There’s a girl now. In front of him. She’s a sweet thing, younger than him, but he always feels like that about any pretty woman, even when she’s his age exactly. He smiles at her. He takes her money. He puts it in the till. He slams it shut. She doesn’t smile back at him. She looks away, swallows, keeps chewing her gum. Carter opens his mouth to ask her name, to tell her his, even though his is written on the name tag on his shirt, but she glances at his mouth, sees the hole where one of his teeth should be and isn’t, and her lips suck in and shuffle sideways on her face in muted disgust. She turns away and walks to the pick-up area to wait for her food. Carter keeps his eyes straight ahead, his lips shut tight.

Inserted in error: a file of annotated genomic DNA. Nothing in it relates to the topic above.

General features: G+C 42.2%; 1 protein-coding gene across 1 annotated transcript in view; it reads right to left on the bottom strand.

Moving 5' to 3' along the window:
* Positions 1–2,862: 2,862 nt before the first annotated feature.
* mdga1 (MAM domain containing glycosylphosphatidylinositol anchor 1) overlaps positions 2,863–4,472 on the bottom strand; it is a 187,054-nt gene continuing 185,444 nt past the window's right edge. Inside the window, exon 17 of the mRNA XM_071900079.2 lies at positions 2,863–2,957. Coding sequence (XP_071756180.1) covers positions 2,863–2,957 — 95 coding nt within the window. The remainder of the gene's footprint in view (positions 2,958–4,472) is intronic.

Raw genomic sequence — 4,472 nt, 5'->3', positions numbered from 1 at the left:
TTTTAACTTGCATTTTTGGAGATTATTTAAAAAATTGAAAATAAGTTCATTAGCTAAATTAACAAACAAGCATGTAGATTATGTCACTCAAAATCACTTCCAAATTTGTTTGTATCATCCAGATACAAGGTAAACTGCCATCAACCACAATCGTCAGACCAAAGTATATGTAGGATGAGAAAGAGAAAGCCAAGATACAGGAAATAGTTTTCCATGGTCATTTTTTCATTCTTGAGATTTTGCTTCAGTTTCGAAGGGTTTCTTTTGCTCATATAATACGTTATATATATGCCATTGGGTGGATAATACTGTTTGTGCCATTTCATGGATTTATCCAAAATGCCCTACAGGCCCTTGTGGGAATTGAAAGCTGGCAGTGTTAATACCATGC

He craves whiskey and his apartment. He craves a moment alone, without the jingle of commerce and the false music of the mall echoing from beyond the food court. He craves a tooth he lost in a fight that didn’t make him feel better for longer than half an hour. He craves a punching bag. He craves the girl.

A Short Update

A. I suck for not updating more often.
B. I’m working at the Hebrew Book Fair and writing for Camp NaNoWriMo. Other than that, I only have time to eat and sleep. I’m serious. It sucks.
C. Starting Sunday, June 17th, I’ll be back to updating a lot more regularly. Because I miss writing flash fiction, I miss interacting with the Internet. I miss writing things that pop into my head. And I miss y’all.

Golden Morning